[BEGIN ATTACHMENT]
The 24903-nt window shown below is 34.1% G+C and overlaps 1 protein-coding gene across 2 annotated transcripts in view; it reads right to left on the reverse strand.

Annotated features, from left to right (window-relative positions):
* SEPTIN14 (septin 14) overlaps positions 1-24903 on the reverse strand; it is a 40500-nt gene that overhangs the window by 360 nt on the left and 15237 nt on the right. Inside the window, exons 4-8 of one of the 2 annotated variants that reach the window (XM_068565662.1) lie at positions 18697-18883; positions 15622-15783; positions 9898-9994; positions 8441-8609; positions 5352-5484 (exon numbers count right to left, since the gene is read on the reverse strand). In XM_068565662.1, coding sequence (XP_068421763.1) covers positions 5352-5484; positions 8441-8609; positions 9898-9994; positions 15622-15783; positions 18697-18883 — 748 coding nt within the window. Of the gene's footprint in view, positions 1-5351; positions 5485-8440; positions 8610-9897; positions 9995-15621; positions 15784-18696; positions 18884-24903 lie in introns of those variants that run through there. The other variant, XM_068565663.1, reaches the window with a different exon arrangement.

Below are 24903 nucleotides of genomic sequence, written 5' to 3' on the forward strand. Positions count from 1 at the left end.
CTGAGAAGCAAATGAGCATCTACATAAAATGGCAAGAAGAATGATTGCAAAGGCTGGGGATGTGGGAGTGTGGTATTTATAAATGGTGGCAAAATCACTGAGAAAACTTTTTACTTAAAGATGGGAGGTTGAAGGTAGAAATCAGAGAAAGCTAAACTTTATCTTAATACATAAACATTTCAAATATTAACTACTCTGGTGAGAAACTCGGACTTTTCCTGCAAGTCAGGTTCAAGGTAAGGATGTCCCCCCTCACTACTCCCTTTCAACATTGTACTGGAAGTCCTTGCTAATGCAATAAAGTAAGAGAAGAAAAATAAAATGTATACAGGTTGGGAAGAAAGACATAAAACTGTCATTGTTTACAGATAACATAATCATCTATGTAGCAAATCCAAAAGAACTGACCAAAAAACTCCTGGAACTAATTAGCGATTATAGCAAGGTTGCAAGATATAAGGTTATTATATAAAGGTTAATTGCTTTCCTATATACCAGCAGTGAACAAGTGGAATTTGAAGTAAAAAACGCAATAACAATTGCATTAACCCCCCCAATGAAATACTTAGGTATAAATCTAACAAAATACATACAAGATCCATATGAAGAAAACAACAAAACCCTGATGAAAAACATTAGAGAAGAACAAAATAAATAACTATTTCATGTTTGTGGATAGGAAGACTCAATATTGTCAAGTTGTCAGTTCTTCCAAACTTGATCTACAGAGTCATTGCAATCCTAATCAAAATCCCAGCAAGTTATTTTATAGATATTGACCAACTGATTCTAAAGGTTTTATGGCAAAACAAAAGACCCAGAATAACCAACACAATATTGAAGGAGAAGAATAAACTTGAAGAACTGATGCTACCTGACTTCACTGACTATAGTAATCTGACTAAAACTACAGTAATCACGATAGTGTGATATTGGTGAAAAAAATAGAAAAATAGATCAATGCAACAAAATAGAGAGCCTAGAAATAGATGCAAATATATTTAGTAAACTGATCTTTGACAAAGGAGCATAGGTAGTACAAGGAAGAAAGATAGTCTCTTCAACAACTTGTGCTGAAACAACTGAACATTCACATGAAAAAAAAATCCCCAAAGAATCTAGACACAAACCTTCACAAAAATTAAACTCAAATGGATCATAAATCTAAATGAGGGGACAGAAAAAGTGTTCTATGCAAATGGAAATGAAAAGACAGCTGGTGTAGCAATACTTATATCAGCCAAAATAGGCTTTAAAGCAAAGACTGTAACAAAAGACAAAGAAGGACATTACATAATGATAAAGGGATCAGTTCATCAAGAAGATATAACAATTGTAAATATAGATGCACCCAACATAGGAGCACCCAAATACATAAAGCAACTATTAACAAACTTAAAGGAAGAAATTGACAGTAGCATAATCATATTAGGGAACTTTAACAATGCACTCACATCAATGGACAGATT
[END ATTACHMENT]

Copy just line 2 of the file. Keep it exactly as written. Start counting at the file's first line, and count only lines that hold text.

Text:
Annotated features, from left to right (window-relative positions):